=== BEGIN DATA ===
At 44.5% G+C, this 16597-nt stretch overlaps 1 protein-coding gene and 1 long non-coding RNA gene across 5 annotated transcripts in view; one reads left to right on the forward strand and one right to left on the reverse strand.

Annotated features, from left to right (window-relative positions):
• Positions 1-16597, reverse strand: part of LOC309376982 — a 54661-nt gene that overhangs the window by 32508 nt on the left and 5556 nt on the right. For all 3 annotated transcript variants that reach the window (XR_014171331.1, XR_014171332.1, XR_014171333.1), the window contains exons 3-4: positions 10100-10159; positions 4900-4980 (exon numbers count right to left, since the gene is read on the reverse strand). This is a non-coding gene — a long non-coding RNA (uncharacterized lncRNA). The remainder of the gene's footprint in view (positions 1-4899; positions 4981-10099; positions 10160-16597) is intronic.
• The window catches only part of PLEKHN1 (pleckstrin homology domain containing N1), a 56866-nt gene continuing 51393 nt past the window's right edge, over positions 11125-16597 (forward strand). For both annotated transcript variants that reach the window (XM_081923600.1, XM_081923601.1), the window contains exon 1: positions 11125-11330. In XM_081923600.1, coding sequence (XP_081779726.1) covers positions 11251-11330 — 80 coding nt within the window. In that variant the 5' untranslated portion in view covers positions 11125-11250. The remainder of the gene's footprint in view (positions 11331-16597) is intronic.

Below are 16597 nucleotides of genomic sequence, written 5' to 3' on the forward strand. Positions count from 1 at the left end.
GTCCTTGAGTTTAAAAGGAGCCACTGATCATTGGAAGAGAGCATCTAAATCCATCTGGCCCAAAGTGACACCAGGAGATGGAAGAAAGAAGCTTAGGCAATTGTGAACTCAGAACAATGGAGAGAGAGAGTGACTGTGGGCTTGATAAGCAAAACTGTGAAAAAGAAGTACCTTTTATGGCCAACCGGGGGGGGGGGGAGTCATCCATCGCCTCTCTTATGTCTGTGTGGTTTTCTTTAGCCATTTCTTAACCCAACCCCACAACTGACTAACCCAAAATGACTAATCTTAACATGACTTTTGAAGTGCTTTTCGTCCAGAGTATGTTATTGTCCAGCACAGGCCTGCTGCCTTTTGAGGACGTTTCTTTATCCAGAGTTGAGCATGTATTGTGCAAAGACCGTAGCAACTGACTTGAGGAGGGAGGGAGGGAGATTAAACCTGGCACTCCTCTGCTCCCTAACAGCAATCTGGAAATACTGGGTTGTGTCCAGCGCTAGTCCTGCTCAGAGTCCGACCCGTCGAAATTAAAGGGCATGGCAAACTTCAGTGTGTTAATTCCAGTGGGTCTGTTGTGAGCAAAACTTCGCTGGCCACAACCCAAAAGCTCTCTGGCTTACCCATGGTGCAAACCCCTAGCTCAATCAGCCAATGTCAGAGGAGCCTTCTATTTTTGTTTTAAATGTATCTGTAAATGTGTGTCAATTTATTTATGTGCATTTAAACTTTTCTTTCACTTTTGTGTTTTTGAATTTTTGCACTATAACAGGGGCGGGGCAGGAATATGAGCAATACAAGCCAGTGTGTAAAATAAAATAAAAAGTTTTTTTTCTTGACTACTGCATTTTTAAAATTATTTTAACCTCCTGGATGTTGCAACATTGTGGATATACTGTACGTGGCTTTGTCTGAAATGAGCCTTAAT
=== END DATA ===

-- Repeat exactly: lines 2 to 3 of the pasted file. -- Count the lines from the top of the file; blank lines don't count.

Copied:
Annotated features, from left to right (window-relative positions):
• Positions 1-16597, reverse strand: part of LOC309376982 — a 54661-nt gene that overhangs the window by 32508 nt on the left and 5556 nt on the right. For all 3 annotated transcript variants that reach the window (XR_014171331.1, XR_014171332.1, XR_014171333.1), the window contains exons 3-4: positions 10100-10159; positions 4900-4980 (exon numbers count right to left, since the gene is read on the reverse strand). This is a non-coding gene — a long non-coding RNA (uncharacterized lncRNA). The remainder of the gene's footprint in view (positions 1-4899; positions 4981-10099; positions 10160-16597) is intronic.